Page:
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Alice wanted to borrow the shoes for prom, but I don’t think I can let her do that. You see, he gave me the shoes, and I was wearing them the day he died. I can understand her desire for them though, they were truly perfect. The rich royal blue stitched to the brilliant turquoise, the edge of each piece of leather rounded, giving the shoes a bubbly and lively look. The stiletto-thin spike contrasted the rest of the shoe by making it look sharp and brisk. Their only flaw was a small red paint splatter on the left shoe; I used to imagine it was a drop of blood from my heart when it broke.
He had been sick for some time. The cancer had spread throughout his body making life miserable. He never told us how much pain he was in, but one look at him and you knew.
I tried to make life as normal as possible for him. That was all he wanted. We still went out to see movies, and afterwards we discussed how bad, or sometimes good, they were. He still took me shopping, and bought me everything that I could want and more. Most importantly, he still asked me to bring over my latest project and he would critique, but mostly compliment, it.
For my whole life, he was the only one who really understood my need and drive to paint. My parents wanted me to focus more on school and do something boring like go to law school or medical school. He always thought that I could succeed as an artist. We would go to art stores together and he would stand behind me, or at his worst sit in a wheel chair, while I combed through the store looking for a soft thin brush, or a cold hard black. When we got to the counter, he would take out his credit card and hand it to the cashier.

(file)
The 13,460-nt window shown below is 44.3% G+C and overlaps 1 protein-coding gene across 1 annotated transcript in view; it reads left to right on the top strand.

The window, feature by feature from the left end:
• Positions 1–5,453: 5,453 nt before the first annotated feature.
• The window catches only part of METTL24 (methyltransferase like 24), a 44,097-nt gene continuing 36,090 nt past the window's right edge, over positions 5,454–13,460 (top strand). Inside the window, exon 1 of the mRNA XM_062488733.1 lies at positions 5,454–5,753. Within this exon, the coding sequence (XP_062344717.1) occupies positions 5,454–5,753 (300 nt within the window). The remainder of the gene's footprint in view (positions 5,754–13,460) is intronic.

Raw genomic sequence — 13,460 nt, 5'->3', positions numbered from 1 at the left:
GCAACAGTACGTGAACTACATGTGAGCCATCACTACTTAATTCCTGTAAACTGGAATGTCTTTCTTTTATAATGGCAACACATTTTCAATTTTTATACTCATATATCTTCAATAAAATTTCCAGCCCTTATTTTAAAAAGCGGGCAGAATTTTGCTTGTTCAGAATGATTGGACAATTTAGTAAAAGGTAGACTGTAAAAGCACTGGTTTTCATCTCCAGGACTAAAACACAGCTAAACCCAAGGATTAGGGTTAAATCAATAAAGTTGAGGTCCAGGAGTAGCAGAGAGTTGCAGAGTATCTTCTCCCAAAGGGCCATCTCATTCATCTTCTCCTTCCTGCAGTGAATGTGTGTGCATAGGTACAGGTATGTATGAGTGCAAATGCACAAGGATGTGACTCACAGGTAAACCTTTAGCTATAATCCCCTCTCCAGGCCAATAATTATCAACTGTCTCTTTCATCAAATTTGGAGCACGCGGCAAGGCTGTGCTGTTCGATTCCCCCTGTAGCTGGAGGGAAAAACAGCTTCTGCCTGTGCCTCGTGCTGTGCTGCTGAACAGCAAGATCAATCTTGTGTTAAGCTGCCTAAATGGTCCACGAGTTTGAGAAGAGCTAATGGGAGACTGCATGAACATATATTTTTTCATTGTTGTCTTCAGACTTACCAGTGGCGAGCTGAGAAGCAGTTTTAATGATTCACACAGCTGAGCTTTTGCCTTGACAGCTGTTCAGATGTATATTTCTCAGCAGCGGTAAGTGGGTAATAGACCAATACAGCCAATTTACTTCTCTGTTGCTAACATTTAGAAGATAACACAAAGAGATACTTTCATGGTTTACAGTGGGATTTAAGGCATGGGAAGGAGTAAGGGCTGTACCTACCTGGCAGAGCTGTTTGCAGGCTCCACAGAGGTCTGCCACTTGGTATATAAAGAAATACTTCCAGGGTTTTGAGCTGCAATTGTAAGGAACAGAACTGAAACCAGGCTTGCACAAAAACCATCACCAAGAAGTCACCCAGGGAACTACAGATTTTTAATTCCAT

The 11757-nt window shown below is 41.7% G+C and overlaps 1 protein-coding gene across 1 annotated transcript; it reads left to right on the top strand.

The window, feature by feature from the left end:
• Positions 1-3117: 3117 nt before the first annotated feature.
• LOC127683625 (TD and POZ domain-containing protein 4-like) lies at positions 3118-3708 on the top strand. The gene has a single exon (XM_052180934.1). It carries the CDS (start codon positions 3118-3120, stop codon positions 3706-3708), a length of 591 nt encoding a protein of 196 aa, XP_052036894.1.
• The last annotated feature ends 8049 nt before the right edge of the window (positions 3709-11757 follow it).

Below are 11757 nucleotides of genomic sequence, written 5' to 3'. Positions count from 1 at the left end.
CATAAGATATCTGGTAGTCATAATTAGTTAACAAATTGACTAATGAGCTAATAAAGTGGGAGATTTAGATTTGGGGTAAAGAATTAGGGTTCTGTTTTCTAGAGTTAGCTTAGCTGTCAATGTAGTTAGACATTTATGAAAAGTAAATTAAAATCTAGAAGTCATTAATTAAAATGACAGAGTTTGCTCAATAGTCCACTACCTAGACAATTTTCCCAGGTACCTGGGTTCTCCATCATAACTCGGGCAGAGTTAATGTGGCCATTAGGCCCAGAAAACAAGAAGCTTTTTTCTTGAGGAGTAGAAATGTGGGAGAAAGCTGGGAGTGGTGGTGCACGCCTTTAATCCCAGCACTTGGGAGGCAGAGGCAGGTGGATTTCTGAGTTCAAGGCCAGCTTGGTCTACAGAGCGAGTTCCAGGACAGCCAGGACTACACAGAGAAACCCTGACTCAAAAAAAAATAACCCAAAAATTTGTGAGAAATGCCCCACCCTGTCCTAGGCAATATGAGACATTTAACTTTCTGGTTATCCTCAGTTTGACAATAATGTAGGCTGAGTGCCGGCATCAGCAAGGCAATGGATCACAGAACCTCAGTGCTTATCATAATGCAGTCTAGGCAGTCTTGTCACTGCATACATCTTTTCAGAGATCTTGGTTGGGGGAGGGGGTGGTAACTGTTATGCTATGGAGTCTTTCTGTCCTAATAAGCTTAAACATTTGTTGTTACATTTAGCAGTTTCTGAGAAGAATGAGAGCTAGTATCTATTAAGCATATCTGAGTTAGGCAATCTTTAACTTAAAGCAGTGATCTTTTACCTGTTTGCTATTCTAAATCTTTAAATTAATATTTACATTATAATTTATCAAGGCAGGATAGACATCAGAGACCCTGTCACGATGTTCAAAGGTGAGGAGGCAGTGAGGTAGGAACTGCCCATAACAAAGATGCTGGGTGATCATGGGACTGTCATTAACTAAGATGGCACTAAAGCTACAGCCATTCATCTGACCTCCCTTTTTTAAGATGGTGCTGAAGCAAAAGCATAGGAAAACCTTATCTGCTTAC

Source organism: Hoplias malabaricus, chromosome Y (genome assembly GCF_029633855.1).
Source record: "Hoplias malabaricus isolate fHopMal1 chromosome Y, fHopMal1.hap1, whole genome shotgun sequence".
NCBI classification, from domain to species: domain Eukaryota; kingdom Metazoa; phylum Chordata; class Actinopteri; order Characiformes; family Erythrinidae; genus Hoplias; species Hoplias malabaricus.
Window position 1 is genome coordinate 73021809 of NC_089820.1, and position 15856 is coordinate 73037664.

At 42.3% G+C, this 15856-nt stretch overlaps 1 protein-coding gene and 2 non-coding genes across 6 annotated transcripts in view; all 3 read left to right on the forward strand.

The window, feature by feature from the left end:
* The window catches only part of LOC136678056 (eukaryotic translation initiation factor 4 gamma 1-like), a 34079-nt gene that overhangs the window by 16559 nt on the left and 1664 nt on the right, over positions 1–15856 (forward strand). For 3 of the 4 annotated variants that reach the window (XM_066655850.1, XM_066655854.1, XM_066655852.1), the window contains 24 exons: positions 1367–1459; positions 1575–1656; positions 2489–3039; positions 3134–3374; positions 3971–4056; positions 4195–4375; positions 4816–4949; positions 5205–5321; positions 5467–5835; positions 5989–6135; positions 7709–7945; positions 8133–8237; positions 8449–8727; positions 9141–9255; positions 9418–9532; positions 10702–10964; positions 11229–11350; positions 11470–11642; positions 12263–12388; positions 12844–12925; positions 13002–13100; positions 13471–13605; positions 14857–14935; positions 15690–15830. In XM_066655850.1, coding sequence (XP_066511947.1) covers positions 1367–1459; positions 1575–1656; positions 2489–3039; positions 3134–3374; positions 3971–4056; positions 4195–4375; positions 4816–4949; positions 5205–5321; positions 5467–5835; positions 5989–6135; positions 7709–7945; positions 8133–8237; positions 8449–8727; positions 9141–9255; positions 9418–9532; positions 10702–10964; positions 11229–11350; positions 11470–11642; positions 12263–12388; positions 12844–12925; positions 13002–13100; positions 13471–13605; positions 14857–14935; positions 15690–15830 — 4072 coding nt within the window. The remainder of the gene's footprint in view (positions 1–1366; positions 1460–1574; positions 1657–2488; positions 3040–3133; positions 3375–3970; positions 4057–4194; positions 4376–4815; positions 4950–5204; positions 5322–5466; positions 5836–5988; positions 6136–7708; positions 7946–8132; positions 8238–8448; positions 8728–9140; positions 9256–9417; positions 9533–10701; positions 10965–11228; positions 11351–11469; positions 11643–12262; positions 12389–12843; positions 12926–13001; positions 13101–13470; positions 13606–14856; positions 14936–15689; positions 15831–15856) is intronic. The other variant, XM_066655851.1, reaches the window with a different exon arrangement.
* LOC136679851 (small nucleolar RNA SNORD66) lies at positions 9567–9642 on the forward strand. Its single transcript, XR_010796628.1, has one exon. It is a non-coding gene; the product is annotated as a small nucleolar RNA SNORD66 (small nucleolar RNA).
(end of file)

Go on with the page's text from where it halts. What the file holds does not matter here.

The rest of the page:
It seems that every time we were together I was wearing those shoes. He bought them for me for my fifteenth birthday. At the time I was going through a tom-boy sneaker phase. He handed me the beautifully wrapped bubblegum-pink box and said, “A lady must have her glass slippers, but unfortunately they didn’t come in your size.” Fearing some kind of pink 6-inch high monstrosity, I tentatively unwrapped the package. Inside (lying on a bubblegum-pink scarf) were two beautiful blue and turquoise shoes. As gently as if they were indeed glass slippers, I slid them on my feet. A perfect fit.
Ever since then, I wore them whenever I could and whenever my parents couldn’t see. They were horrified that he gave me shoes, not to mention heels. I was forbidden to wear them, but in my mind and his, what they didn’t know couldn’t hurt them.
I loved to wear those shoes when I painted. They always gave me the sense of confidence that whatever I put on the canvas would look perfect. I was, of course, incredibly careful with them; but one day I spilled a drop of red onto the left shoe.
I was working on my current image of a fox sitting on a log eyeing the viewer with a haughty glance. This was one of his favorites, and I was putting on the final touches so I could show it to him that evening at dinner.
My paint brush was loaded with a sharp red when my cell phone vibrated. The only person who would call me on a Sunday would be my mother, but she knew she could only call me in case of an emergency whenever I was painting. With that realization, the paintbrush slid from my left hand landing on the table. The shock of the fall sent paint flying everywhere, and a single drop found its way to my shoe.
He died that day. I made it to the hospital to say good bye, but it was too late for him to respond. Not that it mattered; there wasn’t anything to be said. He knew I loved him and I knew he loved me.
But perhaps I should let Alice take the shoes. He would have liked that, knowing that his gift was making someone else’s outfit perfect. My grandpa took so much joy in making others happy; I think that’s why I loved him.